Senior-living operator hires local high school students as dining room servers

Tel Hai Retirement Community in Honey Brook, Pa., partnered with a nearby school to fill the labor gap.
teen workers
High school students are transported by van to their jobs as servers. / Photo courtesy of Tel Hai Retirement Community & Cura Hospitality

Like many foodservice operators today, Tel Hai Retirement Community in Honey Brook, Pa., was feeling the labor crunch.

So Pauline Keetley, general manager of dining for Cura Hospitality at the senior-living facility, organized a small job fair, inviting students from the local high school.

A number of 15-year-olds were interested in jobs, but Keetley and her team had to first iron out some logistics.

“We were able to recruit students [from Twin Valley High School in Elverson] to work as servers in our independent dining rooms, but had to obtain permission for Tel Hai to employ teenagers starting at age 15,” she says.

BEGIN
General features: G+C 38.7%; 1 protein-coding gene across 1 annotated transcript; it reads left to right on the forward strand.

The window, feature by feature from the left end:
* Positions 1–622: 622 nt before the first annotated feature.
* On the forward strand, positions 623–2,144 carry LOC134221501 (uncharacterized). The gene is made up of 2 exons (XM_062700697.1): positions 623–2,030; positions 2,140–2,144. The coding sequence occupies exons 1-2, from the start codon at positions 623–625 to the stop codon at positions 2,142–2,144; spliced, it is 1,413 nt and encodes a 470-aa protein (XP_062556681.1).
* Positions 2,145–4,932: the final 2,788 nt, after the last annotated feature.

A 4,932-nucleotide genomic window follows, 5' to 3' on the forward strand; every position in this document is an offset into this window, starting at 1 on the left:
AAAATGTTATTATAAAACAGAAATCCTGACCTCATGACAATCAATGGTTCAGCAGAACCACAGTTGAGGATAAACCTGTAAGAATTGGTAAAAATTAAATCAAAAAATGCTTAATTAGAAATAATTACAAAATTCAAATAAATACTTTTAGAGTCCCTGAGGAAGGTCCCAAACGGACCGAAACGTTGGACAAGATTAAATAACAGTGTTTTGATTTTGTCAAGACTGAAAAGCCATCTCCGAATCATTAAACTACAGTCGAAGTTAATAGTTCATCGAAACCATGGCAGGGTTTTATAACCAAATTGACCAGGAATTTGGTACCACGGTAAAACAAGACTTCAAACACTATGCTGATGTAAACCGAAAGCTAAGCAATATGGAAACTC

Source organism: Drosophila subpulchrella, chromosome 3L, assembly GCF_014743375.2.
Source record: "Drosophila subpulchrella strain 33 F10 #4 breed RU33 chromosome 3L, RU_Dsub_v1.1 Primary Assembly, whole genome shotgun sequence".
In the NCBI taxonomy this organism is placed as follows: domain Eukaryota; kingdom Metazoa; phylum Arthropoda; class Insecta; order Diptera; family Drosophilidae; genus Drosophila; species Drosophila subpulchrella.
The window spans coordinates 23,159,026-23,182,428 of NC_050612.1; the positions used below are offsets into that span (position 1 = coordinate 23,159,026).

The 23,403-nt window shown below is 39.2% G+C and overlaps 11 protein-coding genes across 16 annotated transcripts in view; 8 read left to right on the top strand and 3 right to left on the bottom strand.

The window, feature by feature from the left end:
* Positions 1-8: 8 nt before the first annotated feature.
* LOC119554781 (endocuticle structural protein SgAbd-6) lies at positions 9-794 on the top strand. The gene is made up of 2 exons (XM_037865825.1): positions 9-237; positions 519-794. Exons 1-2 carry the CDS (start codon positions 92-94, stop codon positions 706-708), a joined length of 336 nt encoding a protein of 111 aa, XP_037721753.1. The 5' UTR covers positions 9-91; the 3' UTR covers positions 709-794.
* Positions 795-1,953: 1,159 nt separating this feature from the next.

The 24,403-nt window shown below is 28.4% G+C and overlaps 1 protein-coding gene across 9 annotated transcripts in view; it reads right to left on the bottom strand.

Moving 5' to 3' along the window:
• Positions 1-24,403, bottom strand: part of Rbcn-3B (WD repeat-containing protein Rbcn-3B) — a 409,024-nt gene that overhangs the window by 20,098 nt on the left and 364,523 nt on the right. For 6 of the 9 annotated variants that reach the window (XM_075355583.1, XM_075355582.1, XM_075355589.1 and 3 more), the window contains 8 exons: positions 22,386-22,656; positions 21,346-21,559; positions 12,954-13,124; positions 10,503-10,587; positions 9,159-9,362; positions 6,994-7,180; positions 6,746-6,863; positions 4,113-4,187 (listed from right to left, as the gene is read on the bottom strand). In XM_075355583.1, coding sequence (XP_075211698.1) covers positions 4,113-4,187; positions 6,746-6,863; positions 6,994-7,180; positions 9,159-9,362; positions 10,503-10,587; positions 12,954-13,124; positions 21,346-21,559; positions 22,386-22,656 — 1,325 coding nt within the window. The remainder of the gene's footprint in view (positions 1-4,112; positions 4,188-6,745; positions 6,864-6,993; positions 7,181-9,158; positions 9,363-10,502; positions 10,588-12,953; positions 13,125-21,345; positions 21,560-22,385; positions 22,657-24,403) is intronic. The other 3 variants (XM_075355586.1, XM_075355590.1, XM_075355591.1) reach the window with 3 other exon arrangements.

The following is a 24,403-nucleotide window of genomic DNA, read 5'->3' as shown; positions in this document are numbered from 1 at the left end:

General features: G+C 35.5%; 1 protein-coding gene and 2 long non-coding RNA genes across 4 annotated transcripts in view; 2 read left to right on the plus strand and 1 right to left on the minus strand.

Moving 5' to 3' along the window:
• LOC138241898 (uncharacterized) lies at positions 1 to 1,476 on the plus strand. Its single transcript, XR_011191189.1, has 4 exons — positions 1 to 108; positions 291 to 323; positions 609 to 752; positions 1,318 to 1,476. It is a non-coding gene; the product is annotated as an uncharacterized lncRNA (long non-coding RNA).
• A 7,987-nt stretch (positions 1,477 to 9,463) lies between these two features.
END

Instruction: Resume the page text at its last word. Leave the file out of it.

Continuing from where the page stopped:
There was also a transportation problem, as 15-year-olds are not yet able to drive in Pennyslvania, nor did they have an alternate way of getting to work.

“Many 15-year-olds wanted to work but didn’t have the transportation to get here,” says Keetley. “Along with assistance from the school’s guidance counselor, Angela Morgan, Tel Hai and Cura coordinated all the approvals and clearances for the students to work and be transported to the community.”

residents drive the van

A Tel Hai resident drives the van and another is the bus assistant. / Photo courtesy of Tel Hai Retirement Community & Cura Hospitality

Coordinating the transportation was a true team effort. Keetley worked with Tel Hai’s human resources representative, client manager and clinical dietitian to organize vans and drivers to bring the students to the community. One of Tel Hai’s independent-living residents even volunteered to be a driver.

Tel Hai currently has 31 students from Twin Valley High School working as servers, and other school districts in the area have now expressed interest in having students participate. The teens are getting paid $12 to $12.50 an hour and received a $500 sign-on bonus.

“It’s a great program and an opportunity for students to advance by learning the foodservice industry,” says Keetley. “They are also being exposed to other departments within a senior-living community, which may lead to interest in potential career paths.”


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